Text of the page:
A quiet title action is a lawsuit where one party wants to establish ownership over the claims of another. The “quiet” part of the name comes from the fact that once your ownership is determined in a ruling, you are effectively “quieting” any other parties from trying to claim or challenge your title.
So, when might you need a quiet title action? There are several different situations that may require it. Let’s examine a few of the most common reasons you may need to involve yourself in a quiet title action.
Use it as a preemptive move
In some situations, a quiet title action may be a good preemptive move. This can occur when dealing with tax deeds, any potential joint ownership issues where two parties may have a stake in the same property, or any cases involving improper liens.
When there’s a conflict with a preexisting will
Say, for example, that an individual has decided to sell their property and has a buyer lined up. Then, before they can finalize the sale, the seller passes away. However, by the terms of the seller’s will, the property was also promised to their children. In this case, both parties would be eligible for the quiet title action because each of them has a potential stake in the property. They would need to take up their case in court to get a final resolution.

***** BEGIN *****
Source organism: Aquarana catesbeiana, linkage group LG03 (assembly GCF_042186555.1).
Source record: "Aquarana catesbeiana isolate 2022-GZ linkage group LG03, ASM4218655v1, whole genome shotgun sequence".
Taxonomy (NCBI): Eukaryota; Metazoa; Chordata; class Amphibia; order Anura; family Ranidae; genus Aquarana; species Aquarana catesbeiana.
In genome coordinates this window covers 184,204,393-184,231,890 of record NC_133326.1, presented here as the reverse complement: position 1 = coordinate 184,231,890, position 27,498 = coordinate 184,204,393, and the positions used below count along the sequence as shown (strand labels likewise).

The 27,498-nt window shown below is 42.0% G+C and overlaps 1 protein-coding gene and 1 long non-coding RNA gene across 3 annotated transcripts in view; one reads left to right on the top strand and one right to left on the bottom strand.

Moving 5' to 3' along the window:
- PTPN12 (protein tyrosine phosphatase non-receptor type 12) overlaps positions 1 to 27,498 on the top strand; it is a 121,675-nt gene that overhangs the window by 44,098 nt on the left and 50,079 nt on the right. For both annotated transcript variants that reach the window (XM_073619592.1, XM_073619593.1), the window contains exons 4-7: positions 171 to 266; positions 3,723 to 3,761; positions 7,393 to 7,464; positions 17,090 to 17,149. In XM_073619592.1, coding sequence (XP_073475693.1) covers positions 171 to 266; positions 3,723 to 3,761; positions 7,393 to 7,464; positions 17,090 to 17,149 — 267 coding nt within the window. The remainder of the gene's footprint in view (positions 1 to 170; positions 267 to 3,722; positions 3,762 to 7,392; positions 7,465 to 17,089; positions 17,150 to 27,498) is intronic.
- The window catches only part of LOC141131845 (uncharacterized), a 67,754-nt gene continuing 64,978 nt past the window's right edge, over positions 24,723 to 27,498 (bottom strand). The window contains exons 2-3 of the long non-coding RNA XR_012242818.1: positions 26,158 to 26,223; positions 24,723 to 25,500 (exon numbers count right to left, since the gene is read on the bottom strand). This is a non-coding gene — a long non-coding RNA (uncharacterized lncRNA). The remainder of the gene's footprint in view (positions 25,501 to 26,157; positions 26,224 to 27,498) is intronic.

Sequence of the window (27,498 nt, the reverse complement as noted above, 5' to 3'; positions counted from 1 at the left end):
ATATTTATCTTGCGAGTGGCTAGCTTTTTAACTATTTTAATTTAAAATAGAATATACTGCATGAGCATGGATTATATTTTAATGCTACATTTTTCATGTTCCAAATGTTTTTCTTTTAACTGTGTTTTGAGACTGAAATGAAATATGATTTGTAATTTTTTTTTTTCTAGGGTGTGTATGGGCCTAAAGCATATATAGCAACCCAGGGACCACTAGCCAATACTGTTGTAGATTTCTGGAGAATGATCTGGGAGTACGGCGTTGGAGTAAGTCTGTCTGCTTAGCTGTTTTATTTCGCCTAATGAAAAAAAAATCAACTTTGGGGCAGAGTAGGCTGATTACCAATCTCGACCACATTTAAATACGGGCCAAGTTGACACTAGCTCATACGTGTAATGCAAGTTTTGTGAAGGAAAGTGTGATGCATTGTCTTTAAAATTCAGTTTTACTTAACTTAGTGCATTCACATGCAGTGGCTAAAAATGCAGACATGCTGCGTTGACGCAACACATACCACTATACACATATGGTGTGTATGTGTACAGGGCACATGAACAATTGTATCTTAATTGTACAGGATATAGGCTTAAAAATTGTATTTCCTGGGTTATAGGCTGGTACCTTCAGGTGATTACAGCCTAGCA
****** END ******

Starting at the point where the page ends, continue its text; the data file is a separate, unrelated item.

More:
Boundary and surveying issues
Some other scenarios that might require quiet-title actions include boundary disputes between private parties, any fraudulent conveyance of property, or any cases involving surveying errors. In these cases, it may not be clear where a property begins and ends.
The Law Offices of Aaron D. Cox are experienced in a wide variety of real estate and property laws. As such, we can bring our experience and knowledge of quiet title actions to your case. To learn more or to request a consultation, call us today at 734-287-3664.